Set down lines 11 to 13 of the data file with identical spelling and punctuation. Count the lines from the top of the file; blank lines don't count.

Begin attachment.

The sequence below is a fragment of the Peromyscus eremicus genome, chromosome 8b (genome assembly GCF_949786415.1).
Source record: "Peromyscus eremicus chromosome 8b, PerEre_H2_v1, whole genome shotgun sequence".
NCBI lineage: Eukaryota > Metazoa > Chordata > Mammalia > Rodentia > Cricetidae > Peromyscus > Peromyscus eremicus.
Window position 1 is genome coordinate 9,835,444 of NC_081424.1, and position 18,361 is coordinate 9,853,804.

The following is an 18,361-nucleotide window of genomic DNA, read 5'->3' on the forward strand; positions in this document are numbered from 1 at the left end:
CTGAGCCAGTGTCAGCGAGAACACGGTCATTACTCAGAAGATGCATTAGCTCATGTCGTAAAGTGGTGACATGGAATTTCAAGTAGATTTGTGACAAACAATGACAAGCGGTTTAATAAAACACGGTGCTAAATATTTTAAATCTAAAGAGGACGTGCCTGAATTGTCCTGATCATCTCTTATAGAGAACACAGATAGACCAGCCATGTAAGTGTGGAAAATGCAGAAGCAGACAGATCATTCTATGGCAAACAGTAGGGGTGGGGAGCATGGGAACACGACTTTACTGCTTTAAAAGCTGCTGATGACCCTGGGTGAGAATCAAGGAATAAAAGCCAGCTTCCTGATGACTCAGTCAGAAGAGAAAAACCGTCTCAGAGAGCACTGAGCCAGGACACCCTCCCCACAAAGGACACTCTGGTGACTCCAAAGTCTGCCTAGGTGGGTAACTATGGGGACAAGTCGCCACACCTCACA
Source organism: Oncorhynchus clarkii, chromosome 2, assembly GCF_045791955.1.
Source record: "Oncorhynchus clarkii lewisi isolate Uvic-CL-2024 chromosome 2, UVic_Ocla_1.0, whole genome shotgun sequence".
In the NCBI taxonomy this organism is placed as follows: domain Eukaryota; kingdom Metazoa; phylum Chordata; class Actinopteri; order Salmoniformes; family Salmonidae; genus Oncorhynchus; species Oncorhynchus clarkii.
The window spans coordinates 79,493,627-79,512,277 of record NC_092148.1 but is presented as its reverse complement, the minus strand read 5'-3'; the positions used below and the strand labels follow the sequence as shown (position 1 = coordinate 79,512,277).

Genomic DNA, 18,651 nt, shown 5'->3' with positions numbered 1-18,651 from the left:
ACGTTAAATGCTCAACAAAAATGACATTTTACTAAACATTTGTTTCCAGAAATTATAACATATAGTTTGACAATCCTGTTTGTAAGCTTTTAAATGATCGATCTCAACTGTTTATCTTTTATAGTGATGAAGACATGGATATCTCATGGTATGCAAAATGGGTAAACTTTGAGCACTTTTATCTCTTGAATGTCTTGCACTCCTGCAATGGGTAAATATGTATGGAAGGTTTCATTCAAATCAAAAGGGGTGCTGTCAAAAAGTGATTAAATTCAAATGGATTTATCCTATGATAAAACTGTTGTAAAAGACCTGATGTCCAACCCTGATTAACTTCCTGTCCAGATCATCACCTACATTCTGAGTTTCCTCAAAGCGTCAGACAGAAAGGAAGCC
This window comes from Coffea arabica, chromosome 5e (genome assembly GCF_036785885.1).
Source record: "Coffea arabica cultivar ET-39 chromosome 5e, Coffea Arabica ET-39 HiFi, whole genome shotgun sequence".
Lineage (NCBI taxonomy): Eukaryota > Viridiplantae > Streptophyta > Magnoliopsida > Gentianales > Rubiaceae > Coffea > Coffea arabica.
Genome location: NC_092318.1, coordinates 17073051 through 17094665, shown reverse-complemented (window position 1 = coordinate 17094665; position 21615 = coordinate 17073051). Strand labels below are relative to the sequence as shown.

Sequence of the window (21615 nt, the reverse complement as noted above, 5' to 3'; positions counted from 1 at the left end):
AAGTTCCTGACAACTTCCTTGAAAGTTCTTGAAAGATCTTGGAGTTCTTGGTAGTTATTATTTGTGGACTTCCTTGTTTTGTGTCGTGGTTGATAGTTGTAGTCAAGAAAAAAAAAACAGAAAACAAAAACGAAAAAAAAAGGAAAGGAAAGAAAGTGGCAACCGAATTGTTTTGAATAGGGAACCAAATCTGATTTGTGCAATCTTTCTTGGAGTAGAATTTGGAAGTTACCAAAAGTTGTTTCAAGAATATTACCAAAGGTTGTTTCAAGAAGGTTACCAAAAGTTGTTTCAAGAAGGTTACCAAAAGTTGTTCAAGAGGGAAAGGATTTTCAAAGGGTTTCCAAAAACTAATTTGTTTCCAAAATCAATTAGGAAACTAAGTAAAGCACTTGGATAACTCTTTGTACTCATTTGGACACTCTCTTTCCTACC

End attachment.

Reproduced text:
Genomic DNA, 18,651 nt, shown 5'->3' with positions numbered 1-18,651 from the left:
ACGTTAAATGCTCAACAAAAATGACATTTTACTAAACATTTGTTTCCAGAAATTATAACATATAGTTTGACAATCCTGTTTGTAAGCTTTTAAATGATCGATCTCAACTGTTTATCTTTTATAGTGATGAAGACATGGATATCTCATGGTATGCAAAATGGGTAAACTTTGAGCACTTTTATCTCTTGAATGTCTTGCACTCCTGCAATGGGTAAATATGTATGGAAGGTTTCATTCAAATCAAAAGGGGTGCTGTCAAAAAGTGATTAAATTCAAATGGATTTATCCTATGATAAAACTGTTGTAAAAGACCTGATGTCCAACCCTGATTAACTTCCTGTCCAGATCATCACCTACATTCTGAGTTTCCTCAAAGCGTCAGACAGAAAGGAAGCC
This window comes from Coffea arabica, chromosome 5e (genome assembly GCF_036785885.1).